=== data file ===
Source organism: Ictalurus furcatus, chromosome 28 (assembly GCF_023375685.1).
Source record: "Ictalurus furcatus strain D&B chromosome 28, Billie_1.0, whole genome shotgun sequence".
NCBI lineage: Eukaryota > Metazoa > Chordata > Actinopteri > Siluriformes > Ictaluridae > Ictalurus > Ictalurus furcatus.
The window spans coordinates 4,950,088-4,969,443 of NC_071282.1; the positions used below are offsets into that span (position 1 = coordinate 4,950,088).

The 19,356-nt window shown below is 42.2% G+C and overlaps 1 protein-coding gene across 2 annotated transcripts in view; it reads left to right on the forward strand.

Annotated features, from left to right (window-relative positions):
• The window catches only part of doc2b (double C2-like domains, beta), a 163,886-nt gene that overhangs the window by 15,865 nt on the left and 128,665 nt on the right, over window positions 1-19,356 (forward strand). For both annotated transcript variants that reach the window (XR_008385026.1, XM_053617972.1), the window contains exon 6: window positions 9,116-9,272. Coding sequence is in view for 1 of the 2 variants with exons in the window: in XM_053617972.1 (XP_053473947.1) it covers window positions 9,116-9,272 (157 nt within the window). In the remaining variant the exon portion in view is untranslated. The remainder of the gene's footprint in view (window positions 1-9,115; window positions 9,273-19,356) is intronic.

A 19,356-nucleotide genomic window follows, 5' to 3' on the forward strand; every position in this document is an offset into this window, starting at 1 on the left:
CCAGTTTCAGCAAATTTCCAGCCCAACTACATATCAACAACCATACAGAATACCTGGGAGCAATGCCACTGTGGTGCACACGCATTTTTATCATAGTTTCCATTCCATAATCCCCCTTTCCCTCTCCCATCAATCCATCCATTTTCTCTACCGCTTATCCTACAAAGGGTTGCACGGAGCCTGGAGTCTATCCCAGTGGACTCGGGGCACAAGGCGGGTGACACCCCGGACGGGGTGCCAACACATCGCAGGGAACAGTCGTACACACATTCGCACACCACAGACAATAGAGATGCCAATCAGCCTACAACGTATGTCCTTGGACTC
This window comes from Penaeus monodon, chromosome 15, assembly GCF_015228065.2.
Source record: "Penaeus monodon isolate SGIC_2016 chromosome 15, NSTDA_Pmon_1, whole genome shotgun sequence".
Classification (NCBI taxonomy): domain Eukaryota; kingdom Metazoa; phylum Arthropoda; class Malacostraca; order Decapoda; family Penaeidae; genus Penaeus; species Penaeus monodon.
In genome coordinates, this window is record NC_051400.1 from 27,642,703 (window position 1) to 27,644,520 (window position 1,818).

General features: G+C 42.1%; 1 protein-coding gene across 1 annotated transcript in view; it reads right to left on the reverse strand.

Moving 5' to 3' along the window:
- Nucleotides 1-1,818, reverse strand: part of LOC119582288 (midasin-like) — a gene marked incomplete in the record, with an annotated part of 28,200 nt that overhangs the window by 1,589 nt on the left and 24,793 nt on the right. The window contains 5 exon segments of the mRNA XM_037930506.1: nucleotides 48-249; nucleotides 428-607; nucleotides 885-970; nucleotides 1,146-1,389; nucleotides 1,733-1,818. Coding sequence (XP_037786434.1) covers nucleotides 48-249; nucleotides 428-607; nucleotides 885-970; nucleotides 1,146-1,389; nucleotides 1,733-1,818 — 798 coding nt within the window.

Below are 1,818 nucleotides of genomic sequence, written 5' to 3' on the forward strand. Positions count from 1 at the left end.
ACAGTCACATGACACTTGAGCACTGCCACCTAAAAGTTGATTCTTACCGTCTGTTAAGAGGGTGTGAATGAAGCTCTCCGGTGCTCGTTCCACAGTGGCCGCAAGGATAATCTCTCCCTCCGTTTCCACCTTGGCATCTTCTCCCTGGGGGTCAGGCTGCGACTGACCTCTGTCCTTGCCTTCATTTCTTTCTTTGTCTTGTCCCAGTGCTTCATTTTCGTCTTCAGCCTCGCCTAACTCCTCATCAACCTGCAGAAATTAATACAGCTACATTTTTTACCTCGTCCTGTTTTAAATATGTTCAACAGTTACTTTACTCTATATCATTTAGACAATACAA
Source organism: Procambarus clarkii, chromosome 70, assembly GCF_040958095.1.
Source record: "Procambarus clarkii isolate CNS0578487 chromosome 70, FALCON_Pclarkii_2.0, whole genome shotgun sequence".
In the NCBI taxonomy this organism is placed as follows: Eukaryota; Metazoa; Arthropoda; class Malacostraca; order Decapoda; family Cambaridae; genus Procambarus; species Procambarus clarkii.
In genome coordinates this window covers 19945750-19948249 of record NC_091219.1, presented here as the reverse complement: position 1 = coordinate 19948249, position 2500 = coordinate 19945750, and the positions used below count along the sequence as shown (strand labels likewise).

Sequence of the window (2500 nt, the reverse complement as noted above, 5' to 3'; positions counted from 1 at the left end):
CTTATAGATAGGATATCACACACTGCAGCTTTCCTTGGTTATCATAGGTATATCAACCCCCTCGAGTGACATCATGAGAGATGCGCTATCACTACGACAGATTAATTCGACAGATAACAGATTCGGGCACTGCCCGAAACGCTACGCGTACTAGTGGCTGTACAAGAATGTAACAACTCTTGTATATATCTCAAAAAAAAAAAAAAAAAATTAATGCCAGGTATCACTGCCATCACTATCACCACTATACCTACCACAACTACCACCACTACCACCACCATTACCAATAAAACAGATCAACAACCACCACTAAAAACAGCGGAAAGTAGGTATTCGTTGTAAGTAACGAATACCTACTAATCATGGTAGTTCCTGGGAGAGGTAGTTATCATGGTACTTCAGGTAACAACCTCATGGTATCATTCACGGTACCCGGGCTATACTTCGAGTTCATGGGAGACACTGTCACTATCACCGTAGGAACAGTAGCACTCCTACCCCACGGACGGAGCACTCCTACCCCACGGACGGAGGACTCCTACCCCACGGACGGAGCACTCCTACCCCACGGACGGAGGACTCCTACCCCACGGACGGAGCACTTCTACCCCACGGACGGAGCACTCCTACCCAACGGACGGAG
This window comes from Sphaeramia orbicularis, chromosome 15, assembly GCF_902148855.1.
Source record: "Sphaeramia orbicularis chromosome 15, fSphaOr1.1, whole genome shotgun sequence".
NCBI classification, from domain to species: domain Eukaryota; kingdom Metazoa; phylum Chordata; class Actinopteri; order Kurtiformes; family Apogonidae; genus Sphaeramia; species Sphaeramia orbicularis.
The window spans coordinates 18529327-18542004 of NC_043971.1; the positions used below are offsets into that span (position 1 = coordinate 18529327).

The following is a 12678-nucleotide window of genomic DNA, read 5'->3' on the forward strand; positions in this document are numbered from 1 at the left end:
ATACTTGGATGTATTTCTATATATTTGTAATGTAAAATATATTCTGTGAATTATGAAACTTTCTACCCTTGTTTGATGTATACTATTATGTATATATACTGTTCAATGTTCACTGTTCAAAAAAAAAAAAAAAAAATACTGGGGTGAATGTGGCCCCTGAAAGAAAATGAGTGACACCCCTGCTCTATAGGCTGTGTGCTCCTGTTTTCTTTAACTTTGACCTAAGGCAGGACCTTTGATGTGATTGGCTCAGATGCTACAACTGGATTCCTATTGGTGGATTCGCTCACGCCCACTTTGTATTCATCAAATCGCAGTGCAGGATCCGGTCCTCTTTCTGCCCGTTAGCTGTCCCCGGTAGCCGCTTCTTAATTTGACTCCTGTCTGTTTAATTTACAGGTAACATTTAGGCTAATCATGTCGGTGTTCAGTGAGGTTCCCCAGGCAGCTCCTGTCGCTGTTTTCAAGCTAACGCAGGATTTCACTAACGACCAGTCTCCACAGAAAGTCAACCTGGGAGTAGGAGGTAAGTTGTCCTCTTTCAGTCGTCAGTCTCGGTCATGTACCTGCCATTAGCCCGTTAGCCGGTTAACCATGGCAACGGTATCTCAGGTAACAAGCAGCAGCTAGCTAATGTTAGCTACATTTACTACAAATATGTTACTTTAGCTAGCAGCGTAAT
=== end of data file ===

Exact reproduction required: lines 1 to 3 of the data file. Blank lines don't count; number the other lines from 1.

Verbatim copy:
Source organism: Ictalurus furcatus, chromosome 28 (assembly GCF_023375685.1).
Source record: "Ictalurus furcatus strain D&B chromosome 28, Billie_1.0, whole genome shotgun sequence".
NCBI lineage: Eukaryota > Metazoa > Chordata > Actinopteri > Siluriformes > Ictaluridae > Ictalurus > Ictalurus furcatus.